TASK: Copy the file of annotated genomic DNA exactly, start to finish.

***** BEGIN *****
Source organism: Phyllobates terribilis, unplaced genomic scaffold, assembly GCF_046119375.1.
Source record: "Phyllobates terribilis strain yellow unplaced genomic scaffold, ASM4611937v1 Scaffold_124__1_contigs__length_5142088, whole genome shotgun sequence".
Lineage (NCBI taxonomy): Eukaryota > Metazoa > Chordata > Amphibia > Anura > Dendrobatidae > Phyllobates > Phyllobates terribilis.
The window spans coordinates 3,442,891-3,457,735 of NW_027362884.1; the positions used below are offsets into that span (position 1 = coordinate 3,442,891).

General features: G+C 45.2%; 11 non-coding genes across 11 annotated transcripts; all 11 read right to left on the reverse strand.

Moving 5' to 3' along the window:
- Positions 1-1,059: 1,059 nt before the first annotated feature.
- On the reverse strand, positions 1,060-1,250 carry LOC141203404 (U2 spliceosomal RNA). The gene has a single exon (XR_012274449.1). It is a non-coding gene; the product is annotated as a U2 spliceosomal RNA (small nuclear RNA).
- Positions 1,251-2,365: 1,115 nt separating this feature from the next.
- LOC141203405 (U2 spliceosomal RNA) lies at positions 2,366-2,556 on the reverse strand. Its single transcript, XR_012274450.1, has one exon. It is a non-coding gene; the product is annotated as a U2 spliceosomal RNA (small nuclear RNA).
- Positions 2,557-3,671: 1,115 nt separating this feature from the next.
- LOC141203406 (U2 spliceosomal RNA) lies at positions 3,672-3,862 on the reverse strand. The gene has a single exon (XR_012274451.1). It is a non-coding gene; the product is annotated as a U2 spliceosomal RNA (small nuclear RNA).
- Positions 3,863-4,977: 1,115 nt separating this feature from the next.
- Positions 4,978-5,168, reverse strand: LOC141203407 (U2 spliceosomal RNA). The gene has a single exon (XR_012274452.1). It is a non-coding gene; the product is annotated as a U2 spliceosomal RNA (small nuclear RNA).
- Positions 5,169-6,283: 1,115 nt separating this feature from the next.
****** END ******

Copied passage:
Source organism: Phyllobates terribilis, unplaced genomic scaffold, assembly GCF_046119375.1.
Source record: "Phyllobates terribilis strain yellow unplaced genomic scaffold, ASM4611937v1 Scaffold_124__1_contigs__length_5142088, whole genome shotgun sequence".
Lineage (NCBI taxonomy): Eukaryota > Metazoa > Chordata > Amphibia > Anura > Dendrobatidae > Phyllobates > Phyllobates terribilis.
The window spans coordinates 3,442,891-3,457,735 of NW_027362884.1; the positions used below are offsets into that span (position 1 = coordinate 3,442,891).

General features: G+C 45.2%; 11 non-coding genes across 11 annotated transcripts; all 11 read right to left on the reverse strand.

Moving 5' to 3' along the window:
- Positions 1-1,059: 1,059 nt before the first annotated feature.
- On the reverse strand, positions 1,060-1,250 carry LOC141203404 (U2 spliceosomal RNA). The gene has a single exon (XR_012274449.1). It is a non-coding gene; the product is annotated as a U2 spliceosomal RNA (small nuclear RNA).
- Positions 1,251-2,365: 1,115 nt separating this feature from the next.
- LOC141203405 (U2 spliceosomal RNA) lies at positions 2,366-2,556 on the reverse strand. Its single transcript, XR_012274450.1, has one exon. It is a non-coding gene; the product is annotated as a U2 spliceosomal RNA (small nuclear RNA).
- Positions 2,557-3,671: 1,115 nt separating this feature from the next.
- LOC141203406 (U2 spliceosomal RNA) lies at positions 3,672-3,862 on the reverse strand. The gene has a single exon (XR_012274451.1). It is a non-coding gene; the product is annotated as a U2 spliceosomal RNA (small nuclear RNA).
- Positions 3,863-4,977: 1,115 nt separating this feature from the next.
- Positions 4,978-5,168, reverse strand: LOC141203407 (U2 spliceosomal RNA). The gene has a single exon (XR_012274452.1). It is a non-coding gene; the product is annotated as a U2 spliceosomal RNA (small nuclear RNA).
- Positions 5,169-6,283: 1,115 nt separating this feature from the next.